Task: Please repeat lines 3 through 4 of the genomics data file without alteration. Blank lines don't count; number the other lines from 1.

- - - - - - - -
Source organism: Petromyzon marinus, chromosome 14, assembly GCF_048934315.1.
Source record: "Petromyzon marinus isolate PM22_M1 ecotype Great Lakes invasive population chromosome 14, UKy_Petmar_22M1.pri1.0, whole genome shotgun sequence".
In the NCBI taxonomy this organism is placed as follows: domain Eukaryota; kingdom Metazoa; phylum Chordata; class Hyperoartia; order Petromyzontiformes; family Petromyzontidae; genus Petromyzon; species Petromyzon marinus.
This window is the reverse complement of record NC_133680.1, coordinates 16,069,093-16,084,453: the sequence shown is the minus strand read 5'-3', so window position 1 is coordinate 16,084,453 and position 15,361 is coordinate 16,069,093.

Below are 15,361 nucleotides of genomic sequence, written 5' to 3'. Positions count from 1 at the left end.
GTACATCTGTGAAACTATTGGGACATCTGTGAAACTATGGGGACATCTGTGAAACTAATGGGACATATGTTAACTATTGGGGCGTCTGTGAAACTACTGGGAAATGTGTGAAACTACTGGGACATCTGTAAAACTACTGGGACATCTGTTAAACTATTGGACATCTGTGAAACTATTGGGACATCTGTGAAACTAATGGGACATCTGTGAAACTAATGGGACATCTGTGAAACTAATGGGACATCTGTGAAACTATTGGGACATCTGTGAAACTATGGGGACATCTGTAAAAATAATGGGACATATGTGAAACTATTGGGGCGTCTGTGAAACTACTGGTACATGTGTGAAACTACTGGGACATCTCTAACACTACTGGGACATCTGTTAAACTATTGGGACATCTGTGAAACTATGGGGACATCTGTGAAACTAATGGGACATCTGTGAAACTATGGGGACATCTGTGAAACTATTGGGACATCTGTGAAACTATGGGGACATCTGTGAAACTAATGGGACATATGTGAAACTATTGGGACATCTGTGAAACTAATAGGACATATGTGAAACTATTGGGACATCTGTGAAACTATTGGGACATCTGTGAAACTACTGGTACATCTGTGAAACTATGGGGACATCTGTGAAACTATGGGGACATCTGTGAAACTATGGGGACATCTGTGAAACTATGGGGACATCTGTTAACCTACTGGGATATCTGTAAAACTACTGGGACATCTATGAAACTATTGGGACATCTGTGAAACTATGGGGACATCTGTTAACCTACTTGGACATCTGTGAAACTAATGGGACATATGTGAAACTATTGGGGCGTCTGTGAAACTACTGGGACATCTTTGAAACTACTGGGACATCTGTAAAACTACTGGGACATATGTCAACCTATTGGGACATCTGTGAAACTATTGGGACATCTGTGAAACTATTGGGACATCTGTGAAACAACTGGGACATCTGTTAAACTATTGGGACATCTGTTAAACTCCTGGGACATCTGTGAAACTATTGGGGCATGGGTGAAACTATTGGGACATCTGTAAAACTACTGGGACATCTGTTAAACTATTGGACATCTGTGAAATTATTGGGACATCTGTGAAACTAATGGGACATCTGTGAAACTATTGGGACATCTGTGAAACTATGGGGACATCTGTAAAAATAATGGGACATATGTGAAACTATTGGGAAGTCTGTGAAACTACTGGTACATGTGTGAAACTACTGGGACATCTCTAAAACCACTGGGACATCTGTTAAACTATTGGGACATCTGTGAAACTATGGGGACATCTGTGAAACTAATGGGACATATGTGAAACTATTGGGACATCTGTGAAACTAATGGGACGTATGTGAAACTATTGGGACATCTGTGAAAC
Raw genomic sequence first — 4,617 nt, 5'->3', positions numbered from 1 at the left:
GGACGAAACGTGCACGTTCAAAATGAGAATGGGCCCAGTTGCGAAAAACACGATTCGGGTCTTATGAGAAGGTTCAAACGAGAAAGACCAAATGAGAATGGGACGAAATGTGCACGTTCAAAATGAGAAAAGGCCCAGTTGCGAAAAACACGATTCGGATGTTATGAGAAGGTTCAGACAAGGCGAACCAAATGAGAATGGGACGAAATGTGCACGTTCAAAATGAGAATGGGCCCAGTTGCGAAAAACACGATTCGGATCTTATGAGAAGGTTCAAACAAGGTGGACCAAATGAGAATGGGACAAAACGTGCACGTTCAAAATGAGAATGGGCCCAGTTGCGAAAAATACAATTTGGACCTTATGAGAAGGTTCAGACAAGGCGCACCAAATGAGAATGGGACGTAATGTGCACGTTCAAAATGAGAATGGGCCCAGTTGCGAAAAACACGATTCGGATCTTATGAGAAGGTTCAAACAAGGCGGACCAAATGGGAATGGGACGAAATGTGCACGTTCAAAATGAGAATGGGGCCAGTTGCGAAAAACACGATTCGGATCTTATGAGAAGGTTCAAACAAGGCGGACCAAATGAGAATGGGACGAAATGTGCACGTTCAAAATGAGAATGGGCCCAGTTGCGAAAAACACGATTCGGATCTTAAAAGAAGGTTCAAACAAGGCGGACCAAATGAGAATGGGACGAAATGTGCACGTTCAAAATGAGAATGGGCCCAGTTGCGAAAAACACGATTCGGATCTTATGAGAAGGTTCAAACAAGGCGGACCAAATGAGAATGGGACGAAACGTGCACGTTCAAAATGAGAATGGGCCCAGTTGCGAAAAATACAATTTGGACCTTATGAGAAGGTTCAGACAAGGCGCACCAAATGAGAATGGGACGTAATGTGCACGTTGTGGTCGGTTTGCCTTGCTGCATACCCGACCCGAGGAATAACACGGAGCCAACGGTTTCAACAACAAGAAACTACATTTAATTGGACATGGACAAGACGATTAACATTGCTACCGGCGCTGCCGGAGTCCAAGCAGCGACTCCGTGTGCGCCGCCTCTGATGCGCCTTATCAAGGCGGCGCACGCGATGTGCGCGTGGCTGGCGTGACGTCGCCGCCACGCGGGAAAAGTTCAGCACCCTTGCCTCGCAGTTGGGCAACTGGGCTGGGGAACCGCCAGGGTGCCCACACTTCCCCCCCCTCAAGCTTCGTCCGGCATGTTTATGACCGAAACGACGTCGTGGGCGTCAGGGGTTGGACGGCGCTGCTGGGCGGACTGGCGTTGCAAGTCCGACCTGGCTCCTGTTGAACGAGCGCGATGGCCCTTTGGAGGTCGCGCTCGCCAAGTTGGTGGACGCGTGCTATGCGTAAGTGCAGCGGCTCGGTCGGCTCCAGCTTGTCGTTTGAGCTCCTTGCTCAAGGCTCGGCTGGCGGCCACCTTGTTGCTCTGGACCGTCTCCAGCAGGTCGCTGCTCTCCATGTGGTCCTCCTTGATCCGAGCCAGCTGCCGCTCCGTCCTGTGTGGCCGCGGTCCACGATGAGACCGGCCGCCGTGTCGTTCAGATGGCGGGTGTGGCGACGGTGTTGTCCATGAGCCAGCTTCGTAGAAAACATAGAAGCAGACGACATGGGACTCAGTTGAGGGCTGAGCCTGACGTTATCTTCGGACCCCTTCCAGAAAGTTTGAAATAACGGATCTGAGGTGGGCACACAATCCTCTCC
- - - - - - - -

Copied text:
In the NCBI taxonomy this organism is placed as follows: domain Eukaryota; kingdom Metazoa; phylum Chordata; class Hyperoartia; order Petromyzontiformes; family Petromyzontidae; genus Petromyzon; species Petromyzon marinus.
This window is the reverse complement of record NC_133680.1, coordinates 16,069,093-16,084,453: the sequence shown is the minus strand read 5'-3', so window position 1 is coordinate 16,084,453 and position 15,361 is coordinate 16,069,093.